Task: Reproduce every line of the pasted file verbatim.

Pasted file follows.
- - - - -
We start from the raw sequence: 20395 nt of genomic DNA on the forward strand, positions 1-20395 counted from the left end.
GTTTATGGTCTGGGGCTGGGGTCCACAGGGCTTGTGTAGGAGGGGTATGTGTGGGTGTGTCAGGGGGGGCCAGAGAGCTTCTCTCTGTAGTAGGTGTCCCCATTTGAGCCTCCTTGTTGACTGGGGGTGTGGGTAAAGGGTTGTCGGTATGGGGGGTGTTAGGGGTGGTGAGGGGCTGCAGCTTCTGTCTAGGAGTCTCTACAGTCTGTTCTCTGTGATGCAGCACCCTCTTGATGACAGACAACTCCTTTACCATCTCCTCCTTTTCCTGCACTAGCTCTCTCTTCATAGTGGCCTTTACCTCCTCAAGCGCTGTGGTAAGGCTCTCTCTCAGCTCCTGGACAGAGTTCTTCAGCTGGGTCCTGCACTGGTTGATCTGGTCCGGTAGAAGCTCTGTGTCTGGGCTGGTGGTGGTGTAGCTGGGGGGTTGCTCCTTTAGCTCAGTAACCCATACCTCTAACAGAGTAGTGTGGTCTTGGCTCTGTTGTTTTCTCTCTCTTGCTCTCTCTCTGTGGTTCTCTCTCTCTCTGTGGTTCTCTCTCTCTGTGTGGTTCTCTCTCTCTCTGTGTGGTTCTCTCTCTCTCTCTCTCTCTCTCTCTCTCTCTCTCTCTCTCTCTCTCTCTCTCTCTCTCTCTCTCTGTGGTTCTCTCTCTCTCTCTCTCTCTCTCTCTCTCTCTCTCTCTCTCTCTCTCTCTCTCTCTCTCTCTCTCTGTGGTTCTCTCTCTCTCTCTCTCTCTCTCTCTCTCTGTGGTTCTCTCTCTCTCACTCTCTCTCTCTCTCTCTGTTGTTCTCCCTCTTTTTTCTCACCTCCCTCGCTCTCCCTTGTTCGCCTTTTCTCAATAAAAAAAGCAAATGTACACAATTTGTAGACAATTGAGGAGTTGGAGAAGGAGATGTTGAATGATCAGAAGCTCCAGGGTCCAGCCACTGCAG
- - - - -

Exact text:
We start from the raw sequence: 20395 nt of genomic DNA on the forward strand, positions 1-20395 counted from the left end.
GTTTATGGTCTGGGGCTGGGGTCCACAGGGCTTGTGTAGGAGGGGTATGTGTGGGTGTGTCAGGGGGGGCCAGAGAGCTTCTCTCTGTAGTAGGTGTCCCCATTTGAGCCTCCTTGTTGACTGGGGGTGTGGGTAAAGGGTTGTCGGTATGGGGGGTGTTAGGGGTGGTGAGGGGCTGCAGCTTCTGTCTAGGAGTCTCTACAGTCTGTTCTCTGTGATGCAGCACCCTCTTGATGACAGACAACTCCTTTACCATCTCCTCCTTTTCCTGCACTAGCTCTCTCTTCATAGTGGCCTTTACCTCCTCAAGCGCTGTGGTAAGGCTCTCTCTCAGCTCCTGGACAGAGTTCTTCAGCTGGGTCCTGCACTGGTTGATCTGGTCCGGTAGAAGCTCTGTGTCTGGGCTGGTGGTGGTGTAGCTGGGGGGTTGCTCCTTTAGCTCAGTAACCCATACCTCTAACAGAGTAGTGTGGTCTTGGCTCTGTTGTTTTCTCTCTCTTGCTCTCTCTCTGTGGTTCTCTCTCTCTCTGTGGTTCTCTCTCTCTGTGTGGTTCTCTCTCTCTCTGTGTGGTTCTCTCTCTCTCTCTCTCTCTCTCTCTCTCTCTCTCTCTCTCTCTCTCTCTCTCTCTCTCTCTCTCTGTGGTTCTCTCTCTCTCTCTCTCTCTCTCTCTCTCTCTCTCTCTCTCTCTCTCTCTCTCTCTCTCTCTCTCTGTGGTTCTCTCTCTCTCTCTCTCTCTCTCTCTCTCTGTGGTTCTCTCTCTCTCACTCTCTCTCTCTCTCTCTGTTGTTCTCCCTCTTTTTTCTCACCTCCCTCGCTCTCCCTTGTTCGCCTTTTCTCAATAAAAAAAGCAAATGTACACAATTTGTAGACAATTGAGGAGTTGGAGAAGGAGATGTTGAATGATCAGAAGCTCCAGGGTCCAGCCACTGCAG